msg307549 - (view) Author: Antoine Pitrou (pitrou) * (Python committer) Date: 2017-12-04 11:50
Le 04/12/2017 à 12:46, Mark Shannon a écrit :
> 
> I plan to start from 
> https://github.com/python/cpython/pull/2827/commits/693b9398b5fd202fa5864f9cc76fa1bc7f84f62e
> as that adheres to the original design, but cleans up the code.
> Antoine that is on your branch, are you OK with me appropriating it?

Definitely.
msg307555 - (view) Author: Serhiy Storchaka (serhiy.storchaka) * (Python committer) Date: 2017-12-04 12:25
I started on Antoine's PR and work on different approach (https://github.com/serhiy-storchaka/cpython/pull/1) which don't duplicate the code for continue/break/return. Instead it uses some kind of subroutines. END_FINALLY expects the one of three cases:

1. NULL (or None). Normal execution thread in try/finally. Continue from the instruction following END_FINALLY.

2. An integer. This is an address of returning. Continue from the specified address.

3. An exception (6 items). Raises the specified exception.

WITH_CLEANUP_FINISH behaves similarly.

The statements continue/break/return insert the instruction CALL_FINALLY which pushes the address of the following instruction on the stack and jumps to the start of the finally (or with cleanup) block. There can be several CALL_FINALLY instructions if you need to execute several finally blocks. At the jump instruction is inserted for continue and break, and RETURN_VALUE for return.

Currently I'm trying to simplify the code.
msg307558 - (view) Author: Antoine Pitrou (pitrou) * (Python committer) Date: 2017-12-04 12:33
Le 04/12/2017 à 13:25, Serhiy Storchaka a écrit :
> 
> I started on Antoine's PR and work on different approach (https://github.com/serhiy-storchaka/cpython/pull/1) which don't duplicate the code for continue/break/return. Instead it uses some kind of subroutines. END_FINALLY expects the one of three cases:
> 
> 1. NULL (or None). Normal execution thread in try/finally. Continue from the instruction following END_FINALLY.
> 
> 2. An integer. This is an address of returning. Continue from the specified address.
> 
> 3. An exception (6 items). Raises the specified exception.

The problem is that makes the stack consumption of END_FINALLY variable.
How about always consuming 6 items, even when most of them are unused
padding?
msg307564 - (view) Author: Serhiy Storchaka (serhiy.storchaka) * (Python committer) Date: 2017-12-04 13:16
> The problem is that makes the stack consumption of END_FINALLY variable.
> How about always consuming 6 items, even when most of them are unused
> padding?

Right. Though the value of the stack increment makes sense only for the case 
1, because in other cases the next executed instruction is not the one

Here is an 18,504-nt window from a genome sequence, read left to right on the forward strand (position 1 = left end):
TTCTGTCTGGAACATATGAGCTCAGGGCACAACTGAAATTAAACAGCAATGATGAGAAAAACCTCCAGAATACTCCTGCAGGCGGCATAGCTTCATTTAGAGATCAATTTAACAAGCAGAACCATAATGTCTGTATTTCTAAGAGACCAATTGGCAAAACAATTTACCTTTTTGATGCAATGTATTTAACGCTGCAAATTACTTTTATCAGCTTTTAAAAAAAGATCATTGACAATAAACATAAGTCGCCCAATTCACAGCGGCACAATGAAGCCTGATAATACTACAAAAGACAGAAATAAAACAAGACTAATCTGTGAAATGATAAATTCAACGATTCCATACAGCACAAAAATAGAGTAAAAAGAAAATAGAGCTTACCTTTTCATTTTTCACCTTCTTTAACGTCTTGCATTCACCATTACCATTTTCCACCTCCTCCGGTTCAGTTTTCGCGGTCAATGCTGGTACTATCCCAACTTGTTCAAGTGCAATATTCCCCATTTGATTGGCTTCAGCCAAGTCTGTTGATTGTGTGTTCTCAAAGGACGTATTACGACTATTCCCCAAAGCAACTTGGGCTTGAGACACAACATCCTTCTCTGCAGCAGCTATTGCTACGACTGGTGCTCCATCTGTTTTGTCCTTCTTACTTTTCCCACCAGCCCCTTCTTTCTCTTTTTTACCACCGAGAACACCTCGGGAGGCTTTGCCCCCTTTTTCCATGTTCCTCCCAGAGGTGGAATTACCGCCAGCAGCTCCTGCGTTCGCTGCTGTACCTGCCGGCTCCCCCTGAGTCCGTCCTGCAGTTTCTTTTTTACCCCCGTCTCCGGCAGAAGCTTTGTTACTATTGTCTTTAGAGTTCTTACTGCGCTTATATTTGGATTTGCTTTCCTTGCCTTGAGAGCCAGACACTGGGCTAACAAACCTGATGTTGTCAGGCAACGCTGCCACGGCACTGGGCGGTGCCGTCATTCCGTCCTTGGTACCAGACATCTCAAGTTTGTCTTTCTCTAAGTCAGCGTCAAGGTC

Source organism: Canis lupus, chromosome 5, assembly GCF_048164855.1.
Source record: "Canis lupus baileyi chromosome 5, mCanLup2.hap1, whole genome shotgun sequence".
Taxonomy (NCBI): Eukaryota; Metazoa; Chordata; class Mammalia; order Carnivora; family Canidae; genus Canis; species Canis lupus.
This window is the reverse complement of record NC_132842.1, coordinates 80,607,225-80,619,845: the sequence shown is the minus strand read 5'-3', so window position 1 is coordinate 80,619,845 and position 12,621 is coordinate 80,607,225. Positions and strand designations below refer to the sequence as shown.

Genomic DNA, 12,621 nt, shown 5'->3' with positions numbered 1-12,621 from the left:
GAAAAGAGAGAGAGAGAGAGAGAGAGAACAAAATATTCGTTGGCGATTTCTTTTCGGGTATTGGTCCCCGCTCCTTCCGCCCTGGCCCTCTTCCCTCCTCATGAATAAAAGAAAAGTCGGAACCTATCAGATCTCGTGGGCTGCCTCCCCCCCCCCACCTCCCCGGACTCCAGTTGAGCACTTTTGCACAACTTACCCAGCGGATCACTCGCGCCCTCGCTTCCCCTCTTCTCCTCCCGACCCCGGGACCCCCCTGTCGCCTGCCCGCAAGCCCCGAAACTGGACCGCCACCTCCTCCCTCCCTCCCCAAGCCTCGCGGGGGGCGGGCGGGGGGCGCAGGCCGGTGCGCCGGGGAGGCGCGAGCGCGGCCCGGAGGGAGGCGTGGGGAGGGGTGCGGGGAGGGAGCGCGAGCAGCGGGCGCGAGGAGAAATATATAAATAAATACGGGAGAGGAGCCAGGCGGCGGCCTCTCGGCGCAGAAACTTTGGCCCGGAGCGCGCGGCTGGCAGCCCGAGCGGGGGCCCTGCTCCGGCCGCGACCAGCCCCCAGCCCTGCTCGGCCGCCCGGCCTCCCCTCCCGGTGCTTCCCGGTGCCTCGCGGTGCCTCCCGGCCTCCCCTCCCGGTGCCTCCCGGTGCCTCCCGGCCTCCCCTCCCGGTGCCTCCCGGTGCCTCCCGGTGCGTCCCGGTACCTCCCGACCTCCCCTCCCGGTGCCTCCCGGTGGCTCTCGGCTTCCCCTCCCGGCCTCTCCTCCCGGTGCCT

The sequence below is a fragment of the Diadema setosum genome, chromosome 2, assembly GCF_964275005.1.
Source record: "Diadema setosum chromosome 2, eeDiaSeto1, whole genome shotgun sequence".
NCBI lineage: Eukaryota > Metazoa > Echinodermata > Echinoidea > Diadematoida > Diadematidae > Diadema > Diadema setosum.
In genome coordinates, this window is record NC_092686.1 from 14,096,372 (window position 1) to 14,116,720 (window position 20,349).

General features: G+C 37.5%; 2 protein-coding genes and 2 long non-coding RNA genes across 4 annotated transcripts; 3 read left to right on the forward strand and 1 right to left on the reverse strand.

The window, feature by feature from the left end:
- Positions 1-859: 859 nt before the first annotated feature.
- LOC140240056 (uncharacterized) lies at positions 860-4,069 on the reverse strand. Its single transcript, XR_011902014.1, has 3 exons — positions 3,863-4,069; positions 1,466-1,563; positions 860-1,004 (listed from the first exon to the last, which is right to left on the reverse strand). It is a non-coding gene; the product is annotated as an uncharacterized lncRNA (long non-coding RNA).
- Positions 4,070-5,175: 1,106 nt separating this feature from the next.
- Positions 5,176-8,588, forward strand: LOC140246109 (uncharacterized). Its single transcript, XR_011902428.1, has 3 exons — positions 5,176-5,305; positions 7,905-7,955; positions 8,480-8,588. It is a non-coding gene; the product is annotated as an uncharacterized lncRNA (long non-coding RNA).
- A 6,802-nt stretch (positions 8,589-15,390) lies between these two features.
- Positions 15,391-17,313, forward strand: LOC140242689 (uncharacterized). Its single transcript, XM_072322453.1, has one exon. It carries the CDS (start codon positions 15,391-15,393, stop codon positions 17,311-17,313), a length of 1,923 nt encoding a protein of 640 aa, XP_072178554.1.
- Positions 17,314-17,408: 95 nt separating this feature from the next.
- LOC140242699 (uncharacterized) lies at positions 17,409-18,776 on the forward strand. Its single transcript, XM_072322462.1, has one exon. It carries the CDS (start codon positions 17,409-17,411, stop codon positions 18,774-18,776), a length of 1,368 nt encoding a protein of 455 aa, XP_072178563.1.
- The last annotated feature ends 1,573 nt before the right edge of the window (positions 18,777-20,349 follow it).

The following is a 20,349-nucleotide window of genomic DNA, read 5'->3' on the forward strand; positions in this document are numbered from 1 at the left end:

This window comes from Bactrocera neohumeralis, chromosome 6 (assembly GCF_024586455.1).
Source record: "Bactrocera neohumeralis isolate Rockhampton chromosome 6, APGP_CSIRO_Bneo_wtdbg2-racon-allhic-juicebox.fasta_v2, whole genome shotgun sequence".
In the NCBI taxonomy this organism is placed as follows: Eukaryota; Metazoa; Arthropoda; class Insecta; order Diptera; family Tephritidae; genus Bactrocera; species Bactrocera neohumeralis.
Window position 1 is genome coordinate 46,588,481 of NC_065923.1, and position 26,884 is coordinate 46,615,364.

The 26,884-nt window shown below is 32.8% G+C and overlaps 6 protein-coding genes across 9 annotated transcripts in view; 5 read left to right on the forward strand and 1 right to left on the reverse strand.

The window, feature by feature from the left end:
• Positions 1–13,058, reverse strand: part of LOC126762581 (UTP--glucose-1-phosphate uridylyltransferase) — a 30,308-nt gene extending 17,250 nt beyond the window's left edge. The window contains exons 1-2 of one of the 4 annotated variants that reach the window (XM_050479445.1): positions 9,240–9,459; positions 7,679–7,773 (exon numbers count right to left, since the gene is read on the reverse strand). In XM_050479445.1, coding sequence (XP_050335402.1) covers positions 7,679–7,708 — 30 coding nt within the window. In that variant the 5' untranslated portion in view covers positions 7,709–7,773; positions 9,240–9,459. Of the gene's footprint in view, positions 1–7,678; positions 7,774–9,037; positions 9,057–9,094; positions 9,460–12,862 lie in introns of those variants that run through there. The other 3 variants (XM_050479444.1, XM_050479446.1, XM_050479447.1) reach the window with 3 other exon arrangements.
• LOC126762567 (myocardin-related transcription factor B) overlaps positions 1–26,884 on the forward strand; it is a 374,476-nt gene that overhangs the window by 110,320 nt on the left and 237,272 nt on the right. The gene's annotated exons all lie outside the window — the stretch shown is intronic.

following END_FINALLY, but we need to reserve the stack for the case 3, and 
counting additional "virtual" items  in PUSH_NO_EXCEPT and END_FINALLY will 
help to calculate the maximal stack consumption, even when in runtime they 
push/pop only one item. This is yet one argument for special purposed opcode 
PUSH_NO_EXCEPT (maybe I'll rename it to START_FINALLY or BEGIN_FINALLY). Other 
reason -- this will help to determine bounds of finally blocks in the 
frame.f_lineno setter.
msg307570 - (view) Author: Mark Shannon (Mark.Shannon) * Date: 2017-12-04 15:21
Serhiy,

I assume that you plan to use something like the JVM's JSR/RET instruction pair. https://docs.oracle.com/javase/specs/jvms/se9/html/jvms-6.html
Is that right?

My reasons for preferring the finally-block duplication approach is that it keeps the interpreter simpler and minimises the amount work done when no exception is raised. As demonstrated, the increase in the static size of the bytecode is negligible.
msg307572 - (view) Author: Antoine Pitrou (pitrou) * (Python committer) Date: 2017-12-04 15:49
Le 04/12/2017 à 16:21, Mark Shannon a écrit :
> 
> My reasons for preferring the finally-block duplication approach is that it keeps the interpreter simpler and minimises the amount work done when no exception is raised. As demonstrated, the increase in the static size of the bytecode is negligible.

Whichever approach wins at the end, I would like it to reuse the tests I
wrote to check that no stack size explosion happens when combining or
juxtaposing several control flow constructs.
msg307577 - (view) Author: Serhiy Storchaka (serhiy.storchaka) * (Python committer) Date: 2017-12-04 16:56
Right, this is similar to how the JSR/RET pair was used in for calling the 
finally block.

It seems the main drawback of duplicating of the finally code is not increasing 
the code size (which can be exponential in degenerate cases), but the problem 
with determining the boundaries of the finally block.

The main purpose of this issue (getting rid of "pseudo exceptions" in the 
interpreter) will be achieved in any case.

This is the first step. In the second step I'm going to get rid of dynamic 
PyTryBlock and instructions like SETUP_EXCEPT and POP_BLOCK. I think all 
necessary information can be determined at compile time and saved in an 
auxiliary structure, similarly as line numbers are saved in the packed 
co_lnotab array instead of be set by SET_LINENO instructions. Boundaries of 
finally block could be stored in the same structure. This will make try/except/
finally virtually zero-overhead.

In the third step we could generate duplicates of finally blocks. This will be 
easier if other changes already applied and tested.

Currently there is other problem with Antoine's PR (I didn't know about them